Richard Lewis Burger (ed) 2009. The Life and Writings of Julio C. Tello: America's First Indigenous Archaeologist. Iowa City, IA: University of Iowa Press. ISBN-13:978-1-58729-783-0.

Reviewed by David L. Browman

One might quibble with the title's hyperbole of identifying Julio Cesar Tello Rojas (1881–1947) as America's 'first' indigenous archaeologist. Certainly Iroquois specialists might nominate Arthur C. Parker (first president of the Society for American Archaeology) or even Cornelius Cusick, both of whom were conducting archaeological researches earlier than Tello; and similar candidates could be suggested from Mexico. Beyond this, however, one would not contest the claim that Tello made seminal contributions to Andean prehistory, nor that he seems to have been 'South America's' first indigenous archaeologist.

The volume was conceived as a commemoration of the 50th anniversary of Tello's help in founding the Institute of Andean Research in the United States in 1936, although its actual publication is just two years shy of the 75th anniversary. Burger, as a member of the Institute, agreed to undertake the task of assembling this tribute. The volume starts with three biographical essay chapters by Richard Earl Daggett, John Victor Murra, and Burger. These three chapters comprise about one quarter of the volume, and are followed by eleven 'chapters', each consisting of a short article or an excerpt from a longer piece that Tello wrote. Because some of the selections are from difficult to find newspaper articles in El Comercio, La Prensa, and El Peru, or from discourses in short-lived journals like Inka, Wira-Kocha, and Chaski, they are rarely to be found in library collections and thus it will be the first time they will have been seen by many Andeanists. For this volume, Burger had these articles of Tello translated by the Peruvianist Freda Yancy Wolf de Romero. Dr. Wolf has translated many Andean anthropological pieces over the last three decades and edited several archaeological tracts, although in his position as editor of this volume, Burger says he tweaked some of the specialized archaeological terminology in her translations. After the set of eleven selected essays, there is a final chapter comprising an updated, annotated bibliography of Tello's work. The bibliography is the product of Daggett's long-term research on Tello, with some 'modest efforts' (p. 4) by Burger in amending it. The book has a ten page index, which includes references to the majority of sites, people, and topics covered.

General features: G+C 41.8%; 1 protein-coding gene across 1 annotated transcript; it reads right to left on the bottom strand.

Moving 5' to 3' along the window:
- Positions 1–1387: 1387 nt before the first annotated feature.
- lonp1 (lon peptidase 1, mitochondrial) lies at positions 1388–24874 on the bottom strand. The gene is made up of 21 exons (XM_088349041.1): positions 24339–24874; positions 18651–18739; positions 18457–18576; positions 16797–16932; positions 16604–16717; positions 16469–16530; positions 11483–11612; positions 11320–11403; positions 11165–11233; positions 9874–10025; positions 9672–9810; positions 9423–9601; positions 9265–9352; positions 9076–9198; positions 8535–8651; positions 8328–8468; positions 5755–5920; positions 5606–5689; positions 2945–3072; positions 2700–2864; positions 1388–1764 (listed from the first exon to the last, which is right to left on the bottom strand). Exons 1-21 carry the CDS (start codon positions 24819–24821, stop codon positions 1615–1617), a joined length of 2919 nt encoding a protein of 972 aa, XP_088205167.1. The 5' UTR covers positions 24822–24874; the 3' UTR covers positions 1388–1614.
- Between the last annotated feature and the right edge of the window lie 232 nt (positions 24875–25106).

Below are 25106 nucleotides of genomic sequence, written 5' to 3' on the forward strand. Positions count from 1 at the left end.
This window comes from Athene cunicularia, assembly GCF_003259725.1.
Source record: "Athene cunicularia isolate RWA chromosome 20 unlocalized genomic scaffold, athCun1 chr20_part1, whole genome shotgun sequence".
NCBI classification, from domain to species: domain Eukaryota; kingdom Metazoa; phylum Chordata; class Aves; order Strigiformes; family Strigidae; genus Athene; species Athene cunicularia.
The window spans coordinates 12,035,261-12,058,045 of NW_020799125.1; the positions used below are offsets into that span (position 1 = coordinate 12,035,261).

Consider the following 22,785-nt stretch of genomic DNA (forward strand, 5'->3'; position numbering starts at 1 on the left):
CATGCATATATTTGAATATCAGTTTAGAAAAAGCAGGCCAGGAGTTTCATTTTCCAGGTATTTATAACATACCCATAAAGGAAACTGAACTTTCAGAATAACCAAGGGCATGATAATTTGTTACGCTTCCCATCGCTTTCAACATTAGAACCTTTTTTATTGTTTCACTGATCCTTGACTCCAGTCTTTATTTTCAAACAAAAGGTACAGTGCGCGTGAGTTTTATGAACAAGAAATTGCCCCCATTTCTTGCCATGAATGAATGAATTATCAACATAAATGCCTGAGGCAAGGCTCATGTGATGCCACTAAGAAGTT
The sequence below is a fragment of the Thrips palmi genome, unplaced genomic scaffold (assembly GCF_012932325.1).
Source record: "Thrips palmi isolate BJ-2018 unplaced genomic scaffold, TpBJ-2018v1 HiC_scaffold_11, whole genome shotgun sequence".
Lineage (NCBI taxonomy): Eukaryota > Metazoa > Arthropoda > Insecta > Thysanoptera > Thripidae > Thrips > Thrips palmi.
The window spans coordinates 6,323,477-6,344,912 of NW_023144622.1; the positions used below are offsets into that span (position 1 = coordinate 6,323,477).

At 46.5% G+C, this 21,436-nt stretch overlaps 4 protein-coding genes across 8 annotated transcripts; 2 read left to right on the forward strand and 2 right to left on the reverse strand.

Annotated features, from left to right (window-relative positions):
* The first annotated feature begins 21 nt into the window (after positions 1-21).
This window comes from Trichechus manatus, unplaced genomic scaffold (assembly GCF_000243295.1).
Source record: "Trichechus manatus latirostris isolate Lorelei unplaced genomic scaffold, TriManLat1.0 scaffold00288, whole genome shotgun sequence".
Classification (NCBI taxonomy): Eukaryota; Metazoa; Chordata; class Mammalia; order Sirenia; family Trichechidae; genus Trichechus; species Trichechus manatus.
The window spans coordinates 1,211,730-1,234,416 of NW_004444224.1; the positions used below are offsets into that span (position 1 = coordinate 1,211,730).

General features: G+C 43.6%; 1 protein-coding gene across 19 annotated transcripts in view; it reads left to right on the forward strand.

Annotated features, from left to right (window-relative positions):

Daggett's chapter, 'Julio C. Tello – an account of his rise to prominence in Peruvian archaeology' is dense with details useful to the history of archaeology researcher. Daggett has carried out archival research on Tello for more than two decades. His description of Tello's tumultuous career, and Tello's struggles, while embroiled in controversy with his detractors in Peru, who sought to thwart his seminal work, is fantastic. Daggett without a doubt is the best and most rigorous and thorough scholar writing on the history of Peruvian archaeology today. Much of Daggett's work is unknown to the wider academy, so his fifty page chapter and twenty page annotated bibliography are particularly important additions to this volume. Many thanks are owed to Burger for having recruited Daggett.

While Tello had an encyclopedic knowledge of Peruvian archaeological materials, and is known to many Andeanists because of that virtue, political controversy also played an important part in Tello's career. In 1917, he successfully ran for the Peruvian Congress (Camara de Diputados) from his native Huarochiri, in the rural cis-Andean part of Lima department, and served in this chamber for the next two decades. While this elected position provided Tello with the practical base from which to help found, as well as become director, of such important Peruvian archaeological institutions as the Museo Nacional de Antropologia y Arqueologia, the Museo de Arqueologia Peruana, and the Patronato Nacional de Arqueologia, his political office and his need to retain his legislative post also resulted in him becoming embroiled in many contentious public disputes revolving around these institutions.